The Cybersecurity Act of 2015 calls on businesses, government agencies and other organizations to share information about cyber threats with each other. The hope is that this will be better prepare them to identify and defend against cyber thieves. The Department of Homeland Security, the ring leader, can share the information with other government agencies and companies. So far, however, challenges are blocking progress. It remains murky how this information is to be shared, and many technology companies, fearful of insufficient consumer identity protection, aren’t participating. The provisions of the law are voluntary.
The Cybersecurity Act law does offer some inherent protection against lower-level cyberattacks. The notion of companies and governments sharing data about the “signatures” of cybersecurity thieves is worthwhile. These are digital trails showing where attackers come from and what their code looks like.
Overall, though, what is needed is the implementation of data protection technologies like encryption, the patching of outdated software and the strengthening of other cyber defenses. Even the sponsors of the law have admitted that it would not have helped against the highly destructive, allegedly North Korean-orchestrated attack against Sony in 2014. That attack, like many today, wasn’t based on previously known computer viruses or other malicious tools that companies and government could warn each other about.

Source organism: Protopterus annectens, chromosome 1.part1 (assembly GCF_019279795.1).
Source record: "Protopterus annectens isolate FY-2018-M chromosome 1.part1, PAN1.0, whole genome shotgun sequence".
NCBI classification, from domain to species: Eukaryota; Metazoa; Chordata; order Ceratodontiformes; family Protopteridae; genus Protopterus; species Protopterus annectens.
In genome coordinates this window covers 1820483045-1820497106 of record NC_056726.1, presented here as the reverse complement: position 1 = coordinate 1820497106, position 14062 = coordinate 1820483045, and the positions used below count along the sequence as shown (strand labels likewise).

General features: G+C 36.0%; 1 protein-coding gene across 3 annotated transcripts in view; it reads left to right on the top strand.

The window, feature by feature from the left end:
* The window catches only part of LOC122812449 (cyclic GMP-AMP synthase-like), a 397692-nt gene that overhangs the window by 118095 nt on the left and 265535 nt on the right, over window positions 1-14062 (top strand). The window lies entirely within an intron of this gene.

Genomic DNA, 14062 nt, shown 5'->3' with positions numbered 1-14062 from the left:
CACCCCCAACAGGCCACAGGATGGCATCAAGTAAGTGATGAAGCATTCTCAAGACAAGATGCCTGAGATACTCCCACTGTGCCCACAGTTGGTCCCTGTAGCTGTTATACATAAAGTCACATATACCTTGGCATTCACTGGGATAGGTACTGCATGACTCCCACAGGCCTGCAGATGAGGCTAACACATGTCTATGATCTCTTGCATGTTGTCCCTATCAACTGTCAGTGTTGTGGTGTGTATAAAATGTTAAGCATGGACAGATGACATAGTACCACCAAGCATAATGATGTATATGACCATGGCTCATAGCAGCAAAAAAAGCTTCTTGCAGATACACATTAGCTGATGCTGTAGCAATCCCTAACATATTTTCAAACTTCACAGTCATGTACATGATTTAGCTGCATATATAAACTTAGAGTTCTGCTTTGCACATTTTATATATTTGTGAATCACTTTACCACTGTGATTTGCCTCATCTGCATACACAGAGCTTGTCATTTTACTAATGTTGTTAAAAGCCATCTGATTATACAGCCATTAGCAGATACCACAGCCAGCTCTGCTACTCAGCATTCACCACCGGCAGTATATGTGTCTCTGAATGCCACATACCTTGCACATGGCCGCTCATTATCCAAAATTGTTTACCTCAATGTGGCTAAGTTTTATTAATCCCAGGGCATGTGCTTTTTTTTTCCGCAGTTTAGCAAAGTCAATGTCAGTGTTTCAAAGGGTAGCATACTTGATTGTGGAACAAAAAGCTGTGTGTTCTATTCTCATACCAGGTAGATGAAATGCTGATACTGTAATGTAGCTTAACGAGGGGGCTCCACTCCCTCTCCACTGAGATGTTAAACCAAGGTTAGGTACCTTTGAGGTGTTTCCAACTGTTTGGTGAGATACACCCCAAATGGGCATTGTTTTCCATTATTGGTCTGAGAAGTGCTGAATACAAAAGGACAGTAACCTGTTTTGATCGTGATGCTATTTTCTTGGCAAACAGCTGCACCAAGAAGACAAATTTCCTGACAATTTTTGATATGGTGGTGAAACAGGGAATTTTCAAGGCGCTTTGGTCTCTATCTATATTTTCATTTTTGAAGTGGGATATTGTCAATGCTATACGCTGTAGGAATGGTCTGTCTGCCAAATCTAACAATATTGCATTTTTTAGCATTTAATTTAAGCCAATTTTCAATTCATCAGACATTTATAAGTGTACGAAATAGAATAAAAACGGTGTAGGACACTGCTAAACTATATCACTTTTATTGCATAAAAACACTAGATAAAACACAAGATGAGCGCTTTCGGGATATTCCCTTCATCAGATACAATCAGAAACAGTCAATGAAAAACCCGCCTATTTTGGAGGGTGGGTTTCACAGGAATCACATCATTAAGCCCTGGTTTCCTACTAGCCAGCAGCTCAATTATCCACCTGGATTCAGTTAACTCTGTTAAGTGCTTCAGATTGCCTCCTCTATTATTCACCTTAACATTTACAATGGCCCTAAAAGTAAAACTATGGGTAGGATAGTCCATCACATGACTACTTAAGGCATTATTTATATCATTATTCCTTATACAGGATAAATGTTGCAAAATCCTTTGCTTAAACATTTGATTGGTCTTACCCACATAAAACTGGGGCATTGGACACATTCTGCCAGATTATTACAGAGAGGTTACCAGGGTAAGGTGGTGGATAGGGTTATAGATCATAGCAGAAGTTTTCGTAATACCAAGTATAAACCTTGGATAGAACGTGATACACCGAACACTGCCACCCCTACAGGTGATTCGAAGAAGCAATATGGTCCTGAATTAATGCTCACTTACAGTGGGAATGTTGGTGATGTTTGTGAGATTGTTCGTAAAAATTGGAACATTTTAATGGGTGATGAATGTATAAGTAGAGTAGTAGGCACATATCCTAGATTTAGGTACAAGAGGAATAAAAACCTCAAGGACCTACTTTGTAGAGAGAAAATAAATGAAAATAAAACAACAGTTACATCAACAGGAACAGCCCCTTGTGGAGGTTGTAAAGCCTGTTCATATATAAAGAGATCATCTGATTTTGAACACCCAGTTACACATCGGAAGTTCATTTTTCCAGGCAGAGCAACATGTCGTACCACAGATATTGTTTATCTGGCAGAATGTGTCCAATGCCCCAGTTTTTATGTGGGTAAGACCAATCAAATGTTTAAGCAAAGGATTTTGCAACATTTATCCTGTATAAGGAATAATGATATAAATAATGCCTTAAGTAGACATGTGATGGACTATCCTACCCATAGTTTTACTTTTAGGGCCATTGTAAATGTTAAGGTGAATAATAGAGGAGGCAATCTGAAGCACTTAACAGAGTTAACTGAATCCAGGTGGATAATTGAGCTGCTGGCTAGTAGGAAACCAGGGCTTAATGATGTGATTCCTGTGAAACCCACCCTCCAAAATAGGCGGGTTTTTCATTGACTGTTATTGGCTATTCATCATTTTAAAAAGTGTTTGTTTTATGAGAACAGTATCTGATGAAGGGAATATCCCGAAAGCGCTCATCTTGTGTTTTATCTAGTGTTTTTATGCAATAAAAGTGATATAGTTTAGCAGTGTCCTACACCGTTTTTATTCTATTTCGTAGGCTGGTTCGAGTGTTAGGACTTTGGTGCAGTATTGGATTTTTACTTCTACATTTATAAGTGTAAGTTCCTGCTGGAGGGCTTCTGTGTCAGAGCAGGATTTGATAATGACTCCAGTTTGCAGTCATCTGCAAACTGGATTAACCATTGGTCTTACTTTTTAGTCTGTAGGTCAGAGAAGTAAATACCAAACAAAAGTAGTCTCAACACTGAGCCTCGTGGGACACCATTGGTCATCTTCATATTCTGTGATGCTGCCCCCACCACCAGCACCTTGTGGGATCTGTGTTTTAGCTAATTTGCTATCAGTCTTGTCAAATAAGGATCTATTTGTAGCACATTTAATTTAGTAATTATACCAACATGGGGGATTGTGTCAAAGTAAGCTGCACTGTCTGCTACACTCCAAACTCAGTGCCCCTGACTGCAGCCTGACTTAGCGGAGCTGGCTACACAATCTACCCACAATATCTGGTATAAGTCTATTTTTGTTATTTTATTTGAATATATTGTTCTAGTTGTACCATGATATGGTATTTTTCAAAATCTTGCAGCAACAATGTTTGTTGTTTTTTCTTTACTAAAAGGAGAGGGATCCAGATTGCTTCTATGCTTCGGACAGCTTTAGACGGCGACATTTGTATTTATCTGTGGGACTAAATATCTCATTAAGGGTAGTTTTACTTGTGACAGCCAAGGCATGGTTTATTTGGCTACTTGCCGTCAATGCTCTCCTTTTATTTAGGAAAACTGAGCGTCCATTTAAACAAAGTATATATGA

The promulgation of cybersecurity laws and regulations underscores the importance of implementing a cyber regulatory framework. If effective, it would reduce the number of successful attacks and enhance a culture of cybersecurity. But, again, there is no shortage of roadblocks, including resistance and counterpoints regarding how laws and regulations should instead read. Then, too, there is the eternal debate between privacy and strong security.
Still another issue is that cyber technology advances rapidly. Required standards can easily lag technological advances. Laws and regulations should be at the forefront in responding to current and emerging cybersecurity issues. Too often, they are not. Regulations should focus on outcomes -- not specific requirements that can become obsolete even before the “ink is dry” on relevant legislation.
New York’s cybersecurity regulations for financial institutions, implemented in March, are a good case in point. While. Gov. Andrew Cuomo showed foresight in pushing these through the state legislature, there are shortcoming that other states should weigh before considering the implementation of similar regulations.